n February 23, 2012, the White House released Consumer Data Privacy in a Networked World: A Framework for Protecting Privacy and Promoting Innovation in the Global Digital Economy (the “Framework”). The Framework is meant to improve consumers’ privacy protections without stifling the sort of innovation and economic growth that companies seek via the digital space. At its core, the Framework consists of four overarching elements: (i) the Consumer Privacy Bill of Rights; (ii) multi-stakeholder processes to develop enforceable codes of conduct; (iii) post-development enforcement by the FTC; and (iv) promoting international interoperability. As the Framework cannot itself be used as a basis for holding those who violate its principles accountable — there is no law stating that companies are required to adopt these policies. The developments in the coming months of enforceable codes of conduct and the adoption of such codes by companies will be especially telling of the Framework’s effectiveness.
The Consumer Privacy Bill of Rights
The foundation of the Framework lies in its Bill of Rights, which consists of seven principles the Administration considers to be necessary in the development of enforceable privacy standards:
- Individual Control: Consumers have a right to exercise control over what personal data companies collect from them and how they use it.
- Transparency: Consumers have a right to easily understandable and accessible information about privacy and security practices.
- Respect for Context: Consumers have a right to expect that companies will collect, use, and disclose personal data in ways that are consistent with the context in which consumers provide the data.
- Security: Consumers have a right to secure and responsible handling of personal data.
- Access and Accuracy: Consumers have a right to access and correct personal data in usable formats in a manner that is appropriate to the sensitivity of the data and the risk of adverse consequences to consumers if the data is inaccurate.
- Focused Collection: Consumers have a right to reasonable limits on the personal data that companies collect and retain.
- Accountability: Consumers have a right to have personal data handled by companies with appropriate measures in place to assure they adhere to the Consumer Privacy Bill of Rights.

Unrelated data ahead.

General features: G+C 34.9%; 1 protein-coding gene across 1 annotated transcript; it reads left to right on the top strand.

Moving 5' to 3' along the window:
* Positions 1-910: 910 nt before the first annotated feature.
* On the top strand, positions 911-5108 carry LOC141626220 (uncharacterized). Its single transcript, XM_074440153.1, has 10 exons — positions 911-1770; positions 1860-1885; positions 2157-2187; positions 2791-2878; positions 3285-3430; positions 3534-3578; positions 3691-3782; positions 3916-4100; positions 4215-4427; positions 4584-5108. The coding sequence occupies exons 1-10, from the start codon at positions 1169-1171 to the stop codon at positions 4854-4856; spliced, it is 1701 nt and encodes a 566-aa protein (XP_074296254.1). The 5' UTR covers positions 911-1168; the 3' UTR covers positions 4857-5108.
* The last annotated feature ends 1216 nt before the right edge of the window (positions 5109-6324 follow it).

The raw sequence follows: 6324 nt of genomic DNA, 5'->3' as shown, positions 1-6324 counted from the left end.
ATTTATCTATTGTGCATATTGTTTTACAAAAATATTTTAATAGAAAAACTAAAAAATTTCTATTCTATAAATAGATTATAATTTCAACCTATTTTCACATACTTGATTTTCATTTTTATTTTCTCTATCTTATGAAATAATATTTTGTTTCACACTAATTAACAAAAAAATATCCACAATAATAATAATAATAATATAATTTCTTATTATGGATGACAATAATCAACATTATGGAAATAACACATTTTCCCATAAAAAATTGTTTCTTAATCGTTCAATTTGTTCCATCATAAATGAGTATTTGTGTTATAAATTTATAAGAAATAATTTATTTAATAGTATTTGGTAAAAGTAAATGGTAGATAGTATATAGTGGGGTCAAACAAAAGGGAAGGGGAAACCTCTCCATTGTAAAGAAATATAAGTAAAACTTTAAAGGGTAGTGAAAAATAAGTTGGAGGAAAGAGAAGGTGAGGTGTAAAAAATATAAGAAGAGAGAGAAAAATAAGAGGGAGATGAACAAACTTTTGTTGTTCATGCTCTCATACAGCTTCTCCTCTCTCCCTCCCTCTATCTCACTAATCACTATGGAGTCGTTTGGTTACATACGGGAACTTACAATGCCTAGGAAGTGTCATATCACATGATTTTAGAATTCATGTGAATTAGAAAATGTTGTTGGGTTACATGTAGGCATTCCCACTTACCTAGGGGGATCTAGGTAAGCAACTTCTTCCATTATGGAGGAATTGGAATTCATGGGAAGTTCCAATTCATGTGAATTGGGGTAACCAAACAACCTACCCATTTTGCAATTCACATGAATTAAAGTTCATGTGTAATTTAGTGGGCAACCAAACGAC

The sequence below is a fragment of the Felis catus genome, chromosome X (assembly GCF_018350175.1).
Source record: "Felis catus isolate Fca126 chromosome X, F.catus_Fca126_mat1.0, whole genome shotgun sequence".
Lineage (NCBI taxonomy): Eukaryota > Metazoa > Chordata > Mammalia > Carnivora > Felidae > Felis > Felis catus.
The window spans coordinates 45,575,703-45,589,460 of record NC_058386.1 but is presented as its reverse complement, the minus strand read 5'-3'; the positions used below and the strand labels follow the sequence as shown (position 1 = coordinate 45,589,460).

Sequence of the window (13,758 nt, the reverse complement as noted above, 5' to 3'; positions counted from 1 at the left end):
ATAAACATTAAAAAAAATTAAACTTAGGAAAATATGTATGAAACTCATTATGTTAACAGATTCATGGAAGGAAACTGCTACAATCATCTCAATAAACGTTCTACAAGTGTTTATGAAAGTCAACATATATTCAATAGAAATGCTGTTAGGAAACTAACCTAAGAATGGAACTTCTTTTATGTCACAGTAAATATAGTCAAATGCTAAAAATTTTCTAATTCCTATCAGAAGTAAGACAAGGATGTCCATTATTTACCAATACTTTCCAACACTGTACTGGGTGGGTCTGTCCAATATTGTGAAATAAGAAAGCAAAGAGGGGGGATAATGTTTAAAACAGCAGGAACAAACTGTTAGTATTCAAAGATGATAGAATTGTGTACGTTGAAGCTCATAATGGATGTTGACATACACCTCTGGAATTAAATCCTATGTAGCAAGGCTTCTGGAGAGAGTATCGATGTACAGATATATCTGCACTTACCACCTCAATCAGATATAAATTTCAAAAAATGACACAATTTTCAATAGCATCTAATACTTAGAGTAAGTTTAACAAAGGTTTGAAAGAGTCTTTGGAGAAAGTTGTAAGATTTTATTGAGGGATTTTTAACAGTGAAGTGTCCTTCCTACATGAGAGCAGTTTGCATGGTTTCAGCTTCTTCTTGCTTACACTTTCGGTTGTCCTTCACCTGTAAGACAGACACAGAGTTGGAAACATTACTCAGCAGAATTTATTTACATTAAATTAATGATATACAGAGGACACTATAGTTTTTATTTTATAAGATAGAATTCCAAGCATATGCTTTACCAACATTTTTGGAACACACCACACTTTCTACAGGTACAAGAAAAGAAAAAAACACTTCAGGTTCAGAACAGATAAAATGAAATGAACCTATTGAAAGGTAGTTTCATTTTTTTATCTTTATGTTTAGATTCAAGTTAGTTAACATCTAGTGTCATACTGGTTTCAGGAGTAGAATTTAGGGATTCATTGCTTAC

The Commerce Department’s NTIA Development of Enforceable Codes of Conduct
The National Telecommunications and Information Administration (NTIA) is in charge of facilitating the second element of the Framework, multi-stakeholder processes to develop enforceable codes of conduct. Its task is to convene stakeholders – including companies, privacy and consumer advocates, technical experts, international partners, and academics – to establish specific practices or codes of conduct that implement the full Consumer Privacy Bill of Rights. NTIA will provide a forum for discussion and essentially mediate consensus-building among stakeholders. Because a code of conduct will not be binding on a company unless and until that company affirmatively commits to follow it, consensus is crucial to the Framework’s effectiveness. NTIA’s corresponding role cannot be understated.
Although participation in the process, and the adoption of any enforceable codes developed through the process, are entirely voluntary, certain incentives may draw in participation. The Administration sees the incentives to be two-fold: (i) companies will build consumer trust by engaging directly with stakeholders during the process; and (ii) in any enforcement action based on conduct covered by a code, the FTC will consider a company’s adherence to a code favorably. The first incentive will gain strength with each additional consumer who chooses to participate in the process. So, when can you begin participating?
How to Participate
Persons wishing to participate in the process and submit written comments may do so via email submission to firstname.lastname@example.org. All comments received are a part of the public record and will generally be posted to http://www.ntia.doc.gov/category/internet-policy-task-force without change. All personal identifying information (for example, name, address, etc.) voluntarily submitted by the commenter, may be publicly accessible. Do not submit Confidential Business Information or otherwise sensitive or protected information. NTIA will accept anonymous comments (enter “N/A” in the required fields if you wish to remain anonymous). Comments are due on or before 5 p.m. Eastern Daylight Savings Time on March 26, 2012. Further instructions on participating can be found here.
This Advisory is intended to be a general summary of the law and does not constitute legal advice. You should consult with counsel to determine applicable legal requirements in a specific fact situation.